Note: Nessus Cloud is now a part of Tenable.io Vulnerability Management. To learn more about this application and its latest capabilities, visit the Tenable.io Vulnerability Management web page.
I was fortunate to attend several Tenable User Group meetings in the Northeast a few weeks ago. One of the topics we discussed at the meetings was Nessus® Cloud – what it is, what it does, and how it works. The following questions came up several times in the meetings, so we’re sharing here in case they’re on your mind as well.
External or internal scanning?
Most people we met at the User Group meetings were familiar with Nessus Cloud for doing external scans and knew that Nessus Cloud is also a PCI DSS Approved Scanning Vendor service for those organizations that need to meet PCI external scanning requirements. What was new for some people is that through the Tenable Cloud, Nessus Cloud customers have several worldwide scanners available to them. While you can select any cloud scanner to scan externally-facing assets, selecting a scanner that’s geographically close to those assets can deliver results faster.
Nessus Cloud customers have several worldwide scanners available to them
For internal scanning, we talked about two options available to Nessus Cloud customers. First, every Nessus Cloud license comes with one or more internal scanners, so customers can deploy these secondary scanners on their internal networks. It’s also possible with Nessus Cloud to deploy Nessus Agents on individual target systems. We expect that Nessus Cloud customers will use a mix of external, internal and agents to scan their environments. This Deploying Nessus Cloud video gives a good overview of the different external and internal scanning options available and when it makes sense to use one option over another.
Where does Tenable host Nessus Cloud?
We host the Tenable Cloud on Amazon Web Services (AWS)
We host the Tenable Cloud on Amazon Web Services (AWS), which offers Nessus Cloud customers many useful benefits, as our VP of cloud services, Sean Molloy outlined in this Nessus in the Cloud blog article earlier this year. For example:
- Given the sheer size of AWS, there’s no upper bound limit on growth.
- With the regional coverage of AWS, customers can select where their data is pinned.
- We’re able to implement multiple layers of security to better protect the Tenable Cloud and our customers’ data.
While scalability of the cloud is very much a given, the second two points above both sparked further discussion.
How do I keep my data in a specific region?
When we talked about AWS and its extensive regional coverage, the question of how to “pin” or designate that your data be archived in a specific region came up multiple times. It’s also one that comes up frequently from our friends in Europe, even more so since the European Court of Justice invalidated the US-EU Safe Harbor agreement back in October, making it more important than ever for organizations managing data within Europe to keep that data within EU boundaries.
For Nessus Cloud customers, it is very easy to pin data to a specific region
For Nessus Cloud customers, it is very easy to pin data to a specific region. When an account is first provisioned, a customer selects an AWS region for data storage. Current choices are:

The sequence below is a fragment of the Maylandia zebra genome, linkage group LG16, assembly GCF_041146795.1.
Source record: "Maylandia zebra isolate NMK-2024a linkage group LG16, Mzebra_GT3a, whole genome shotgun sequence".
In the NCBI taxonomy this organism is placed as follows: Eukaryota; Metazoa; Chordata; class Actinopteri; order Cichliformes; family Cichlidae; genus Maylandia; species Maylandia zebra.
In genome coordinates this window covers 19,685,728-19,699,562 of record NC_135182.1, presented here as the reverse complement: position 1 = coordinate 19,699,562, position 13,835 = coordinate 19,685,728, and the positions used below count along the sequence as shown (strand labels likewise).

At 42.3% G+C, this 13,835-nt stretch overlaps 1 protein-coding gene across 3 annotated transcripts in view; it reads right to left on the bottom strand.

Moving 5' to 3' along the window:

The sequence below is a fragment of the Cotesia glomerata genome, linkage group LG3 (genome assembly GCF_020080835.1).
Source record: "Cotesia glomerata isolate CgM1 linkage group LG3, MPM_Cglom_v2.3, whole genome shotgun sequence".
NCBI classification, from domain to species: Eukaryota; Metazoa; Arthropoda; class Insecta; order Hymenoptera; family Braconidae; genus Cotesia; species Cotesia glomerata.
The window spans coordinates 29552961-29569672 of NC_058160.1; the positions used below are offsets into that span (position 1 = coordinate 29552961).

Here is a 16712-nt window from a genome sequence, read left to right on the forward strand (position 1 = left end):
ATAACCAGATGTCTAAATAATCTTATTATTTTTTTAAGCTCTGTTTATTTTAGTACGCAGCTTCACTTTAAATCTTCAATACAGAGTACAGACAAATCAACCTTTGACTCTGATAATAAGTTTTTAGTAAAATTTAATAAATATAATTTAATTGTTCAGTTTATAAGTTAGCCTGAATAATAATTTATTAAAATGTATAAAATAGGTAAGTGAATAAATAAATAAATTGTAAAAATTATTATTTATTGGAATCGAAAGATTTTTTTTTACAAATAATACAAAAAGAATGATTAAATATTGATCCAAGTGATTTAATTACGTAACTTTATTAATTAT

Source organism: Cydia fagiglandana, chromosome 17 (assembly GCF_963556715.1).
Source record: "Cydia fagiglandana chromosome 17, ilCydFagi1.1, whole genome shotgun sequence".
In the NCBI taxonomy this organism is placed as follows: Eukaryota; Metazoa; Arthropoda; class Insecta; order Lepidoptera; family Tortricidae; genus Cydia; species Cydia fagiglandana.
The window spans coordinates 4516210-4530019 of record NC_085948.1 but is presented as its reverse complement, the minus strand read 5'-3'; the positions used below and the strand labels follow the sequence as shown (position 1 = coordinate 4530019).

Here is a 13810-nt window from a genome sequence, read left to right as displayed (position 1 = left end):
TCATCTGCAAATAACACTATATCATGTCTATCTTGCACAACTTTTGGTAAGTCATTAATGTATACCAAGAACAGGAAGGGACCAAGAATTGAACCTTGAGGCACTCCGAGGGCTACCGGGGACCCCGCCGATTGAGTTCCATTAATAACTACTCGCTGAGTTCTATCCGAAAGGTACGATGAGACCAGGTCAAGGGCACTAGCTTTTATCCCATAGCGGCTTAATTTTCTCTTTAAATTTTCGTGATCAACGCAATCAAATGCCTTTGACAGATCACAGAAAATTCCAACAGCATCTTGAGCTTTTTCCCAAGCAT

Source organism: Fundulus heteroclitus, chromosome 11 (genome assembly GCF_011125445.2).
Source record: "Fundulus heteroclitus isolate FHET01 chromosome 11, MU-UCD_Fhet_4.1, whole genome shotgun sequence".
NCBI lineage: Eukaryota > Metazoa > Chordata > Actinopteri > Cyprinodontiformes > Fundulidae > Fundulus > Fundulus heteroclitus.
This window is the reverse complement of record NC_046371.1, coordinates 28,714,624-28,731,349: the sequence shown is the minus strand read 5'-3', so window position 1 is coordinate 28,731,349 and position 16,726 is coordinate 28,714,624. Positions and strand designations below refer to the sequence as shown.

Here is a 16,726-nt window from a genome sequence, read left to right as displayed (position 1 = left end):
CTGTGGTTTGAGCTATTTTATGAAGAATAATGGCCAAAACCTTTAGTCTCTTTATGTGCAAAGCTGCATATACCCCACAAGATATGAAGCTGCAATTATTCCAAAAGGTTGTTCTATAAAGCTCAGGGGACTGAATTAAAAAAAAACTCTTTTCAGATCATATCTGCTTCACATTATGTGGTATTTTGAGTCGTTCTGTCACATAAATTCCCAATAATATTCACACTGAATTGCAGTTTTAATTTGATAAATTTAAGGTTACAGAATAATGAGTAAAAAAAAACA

- US / N. Virginia
- EU / Frankfurt
- APAC / Singapore
Again, specific to Europe, as all customer data is stored in secure, regional AWS services, the certifications for EU data protection that AWS maintains apply to the Tenable Cloud. More information is available from Amazon.
How is my data protected?
The protection of customers’ data in the Tenable Cloud is our top priority, so we're happy when we get the opportunity to talk about the security of our application and our customers’ data. We outline our policies in the Tenable Data Protection Practices whitepaper on our website, and our cloud services team is always available to discuss the policies in more detail. The whitepaper covers Tenable Cloud security policies from several different perspectives:
- For physical security, since the Tenable Cloud uses data centers and services from Amazon Web Services (AWS) to provide and deliver Nessus Cloud to customers, AWS is responsible for policies and controls for physical security of their data centers. They offer documentation on their practices via their website.
- For application security, the Tenable product team follows a number of best practices to ensure security of software applications they develop and deliver.
- Data security practices include encryption for data in all states in the Tenable Cloud and isolation of data so that customers cannot access data other than their own.
Those are a few highlights. Other areas include data retention, replication and disaster recovery policies that all play a role in ensuring the security of the Nessus Cloud application and customer data. Again, for more detail, download the Tenable Data Protection Practices whitepaper.
Do you have other questions about Nessus Cloud? If so, they might be answered in the Nessus FAQ on our website. If not, send me an email at [email protected] and I’ll answer in another blog article, update the FAQ or get back to you directly.
If you’re interested in attending an upcoming Tenable User Group meeting, talk to your local Tenable account manager or partner about upcoming events in your region.